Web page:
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How to make it through the last stretch on top of the podium

By Victoria Wolf, 4th year French/Linguistics student

Transitioning from the sunny beach or your warm bed where you spent your reading week back into Stauffer and lecture halls in the thick of midterms can be tough. On top of that, the Olympics are over and Roll Up the Rim is coming to an end.  But to make lemons out of lemonade, I’ve decided to capitalize on that Olympic spirit in order to motivate myself to avoid burn-out and make it through the final stretch of the school year. Drawing inspiration from Olympians, here are five tips to help you make it through the last stretch of the semester on top of the podium:

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How To: Get Out of Your Studying Slump

By: Kaitlin Pilarski, 2nd Year Life Sciences Student

I don’t know about you, but it felt like I blinked and reading week was over. We are now back to the routine of classes, midterms, and assignments. But what do you do if you feel like you are still behind? Or maybe if you received a grade that was not what you were expecting? If no one has told you this already, you are not alone, I am right there beside you. Here’s the thing: pity parties don’t get anyone very far, I promise you (I’ve tried).

So what can you do to keep moving forward and rediscover your motivation? Let’s find out…

 

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Procrastination: A battle you can beat!

By Alana Sardellitti, 2nd year Math/Music Con-Ed student

“It’s 9:00 pm on Sunday night, and I have an assignment due Monday morning that I haven’t started. It’s going to be a long night.” You know the feeling. We all have done it: put off doing an assignment or studying for a test until the night before. I know I have on multiple occasions and it caused me to feel stressed, get less sleep and not do as well on the assignment as I would have liked. I felt so guilty afterwards because I knew I wouldn’t be able to finish it in one night and I should have started the assignment earlier.  Procrastination is a challenge that all students face, but I’ve found some tips and tricks that can help us overcome it.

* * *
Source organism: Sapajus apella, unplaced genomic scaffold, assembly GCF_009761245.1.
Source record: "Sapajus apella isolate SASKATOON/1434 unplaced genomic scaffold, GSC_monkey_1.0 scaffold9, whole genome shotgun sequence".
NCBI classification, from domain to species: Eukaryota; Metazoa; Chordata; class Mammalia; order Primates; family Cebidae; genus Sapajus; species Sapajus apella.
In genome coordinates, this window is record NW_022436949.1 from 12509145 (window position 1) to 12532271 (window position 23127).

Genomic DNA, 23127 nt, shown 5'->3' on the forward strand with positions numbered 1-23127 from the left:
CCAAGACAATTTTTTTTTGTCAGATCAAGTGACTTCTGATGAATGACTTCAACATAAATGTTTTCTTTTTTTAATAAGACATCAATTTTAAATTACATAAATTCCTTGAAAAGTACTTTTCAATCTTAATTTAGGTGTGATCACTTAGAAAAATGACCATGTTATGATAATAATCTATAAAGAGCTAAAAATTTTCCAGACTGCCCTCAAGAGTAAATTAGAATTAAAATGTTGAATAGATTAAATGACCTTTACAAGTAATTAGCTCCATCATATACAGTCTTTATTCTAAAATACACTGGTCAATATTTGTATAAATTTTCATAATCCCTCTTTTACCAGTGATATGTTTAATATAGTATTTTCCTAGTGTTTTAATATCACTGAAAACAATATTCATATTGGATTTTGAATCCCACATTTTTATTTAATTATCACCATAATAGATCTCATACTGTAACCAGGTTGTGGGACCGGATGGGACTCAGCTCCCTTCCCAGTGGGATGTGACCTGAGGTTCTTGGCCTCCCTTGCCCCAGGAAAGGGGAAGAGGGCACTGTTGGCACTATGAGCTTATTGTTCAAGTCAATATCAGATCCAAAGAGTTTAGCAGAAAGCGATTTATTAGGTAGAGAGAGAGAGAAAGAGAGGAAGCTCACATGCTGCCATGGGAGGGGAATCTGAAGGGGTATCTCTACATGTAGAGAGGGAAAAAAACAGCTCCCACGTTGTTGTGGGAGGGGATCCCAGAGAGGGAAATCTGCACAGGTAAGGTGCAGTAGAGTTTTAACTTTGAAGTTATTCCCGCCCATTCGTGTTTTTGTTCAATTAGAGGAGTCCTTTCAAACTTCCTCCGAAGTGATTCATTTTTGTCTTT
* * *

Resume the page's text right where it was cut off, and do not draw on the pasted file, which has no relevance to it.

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Get back on track during Reading Week!

The most successful university students plan their time and prioritize their tasks effectively. Reading Week is a great opportunity to get back on track, push forward, and get ready to finish the semester strong. This worksheet is designed to assist you. If you need more help, check out the SASS site, learning and writing advice appointment booking, and SASS’s calendar of drop-in workshops.

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Reading During Reading Week?

By: Alana Kearney, 3rd Year Concurrent Education, English student 

 

It seems that the first week back after reading week is full of students saying, “I should have done way more work than I did,” and “I didn’t open a book the whole week!” With reading week coming up, it is important to plan realistic goals for the week so that you can say, “I accomplished everything I wanted to over the break.” Trying to accomplish too much over the break means you won’t have a break at all, but not touching any school work could make the next 6 weeks more difficult. Here are some tips for finding your perfect balance! The Make the Most of Reading Week: Scheduling Drop-In on February 13th is a great place to go to if you are interested in planning for reading week. (http://sass.queensu.ca/event/make-the-most-of-reading-week-scheduling-drop-in/)